The Urban Puzzle: Escalating Risks and Dissonant Beliefs (Part II of a series)

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This is the second article of a series on the Twelve Urban Challenges. You can access the series here

Urban conflict presents 12 challenges, as introduced in the previous article. The first two of these are matters of perception and there is a puzzling contradiction between them. On the one hand there are clear and accelerating trends towards urban conflict and on the other a longstanding phenomenon of dissonant understandings of such operations. 

The proposition that ‘the future fight is urban’ is supported by extensive analysis of robust trends, broad agreement in the literature and appears in most armies’ doctrine. Yet this theoretical recognition of an emerging and acute problem does not translate to significant capability choices, acknowledgement of the brutal nature of the fight, nor adequate recognition of the different objectives of enemies.

This article examines these two attitudinal challenges to set the scene for later articles discussing the complicated challenges of physical structures and the overlying complexities generated by the population and politics.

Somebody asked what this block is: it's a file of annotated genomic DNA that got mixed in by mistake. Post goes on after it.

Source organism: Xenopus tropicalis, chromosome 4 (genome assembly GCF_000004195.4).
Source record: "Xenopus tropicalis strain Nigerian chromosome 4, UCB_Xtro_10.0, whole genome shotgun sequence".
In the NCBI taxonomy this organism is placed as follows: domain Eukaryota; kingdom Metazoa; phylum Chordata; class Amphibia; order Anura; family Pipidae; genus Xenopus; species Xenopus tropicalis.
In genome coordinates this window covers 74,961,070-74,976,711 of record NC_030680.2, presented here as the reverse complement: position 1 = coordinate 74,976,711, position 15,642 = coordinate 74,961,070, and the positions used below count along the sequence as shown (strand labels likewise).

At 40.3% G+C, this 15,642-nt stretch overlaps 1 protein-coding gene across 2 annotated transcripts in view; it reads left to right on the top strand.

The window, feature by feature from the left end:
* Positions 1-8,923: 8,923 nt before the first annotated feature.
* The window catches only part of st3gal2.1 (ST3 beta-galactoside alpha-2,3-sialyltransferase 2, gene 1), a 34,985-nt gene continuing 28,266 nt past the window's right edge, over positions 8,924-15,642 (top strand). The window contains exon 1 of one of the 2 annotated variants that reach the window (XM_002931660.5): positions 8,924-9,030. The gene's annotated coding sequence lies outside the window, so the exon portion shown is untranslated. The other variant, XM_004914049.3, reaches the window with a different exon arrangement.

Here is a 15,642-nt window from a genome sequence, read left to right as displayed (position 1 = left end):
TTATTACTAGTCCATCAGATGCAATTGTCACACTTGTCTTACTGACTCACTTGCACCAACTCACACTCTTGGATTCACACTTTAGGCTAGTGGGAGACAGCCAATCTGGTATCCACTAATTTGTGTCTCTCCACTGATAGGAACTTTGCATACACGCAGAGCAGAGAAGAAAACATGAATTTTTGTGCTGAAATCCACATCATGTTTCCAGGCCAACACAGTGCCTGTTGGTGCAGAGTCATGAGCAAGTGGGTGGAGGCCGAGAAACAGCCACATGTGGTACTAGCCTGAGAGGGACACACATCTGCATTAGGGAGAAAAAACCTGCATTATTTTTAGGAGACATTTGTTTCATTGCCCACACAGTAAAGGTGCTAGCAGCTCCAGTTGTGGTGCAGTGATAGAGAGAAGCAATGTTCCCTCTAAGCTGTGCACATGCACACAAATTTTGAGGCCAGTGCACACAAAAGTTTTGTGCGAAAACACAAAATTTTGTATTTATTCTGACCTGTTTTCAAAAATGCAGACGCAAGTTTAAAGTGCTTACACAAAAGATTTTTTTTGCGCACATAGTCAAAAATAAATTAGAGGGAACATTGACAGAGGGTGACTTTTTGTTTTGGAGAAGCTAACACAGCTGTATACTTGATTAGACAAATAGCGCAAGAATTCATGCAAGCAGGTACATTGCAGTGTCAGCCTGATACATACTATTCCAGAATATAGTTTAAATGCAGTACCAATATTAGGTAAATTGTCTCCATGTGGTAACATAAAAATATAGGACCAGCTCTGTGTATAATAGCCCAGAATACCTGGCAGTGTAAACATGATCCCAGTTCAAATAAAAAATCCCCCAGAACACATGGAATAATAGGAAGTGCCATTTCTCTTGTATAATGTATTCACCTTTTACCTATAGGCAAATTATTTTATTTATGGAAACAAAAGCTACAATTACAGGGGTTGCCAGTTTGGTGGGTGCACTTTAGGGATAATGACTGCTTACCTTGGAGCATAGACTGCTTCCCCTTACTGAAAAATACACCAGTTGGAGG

Challenge one – Escalating Stakes and Risks describes the trend towards more frequent and larger scale urban operations driven by urbanisation, conflict within these growing areas and adversaries seeking physical and political “cover.”

In 500BC Sun Tzu counselled that “the worst policy is to attack cities” because of the cost in blood and time. Although armies may wish to heed that advice, increasingly they won’t get a choice. Worldwide urbanisation is spreading over what once was space for manoeuvre, small armies disappear within vast contemporary urban conurbations, while conflict within these growing cities is increasing.  Above all, adversaries have learned that they can move into cities where there is both physical and political cover from the technological might of the West.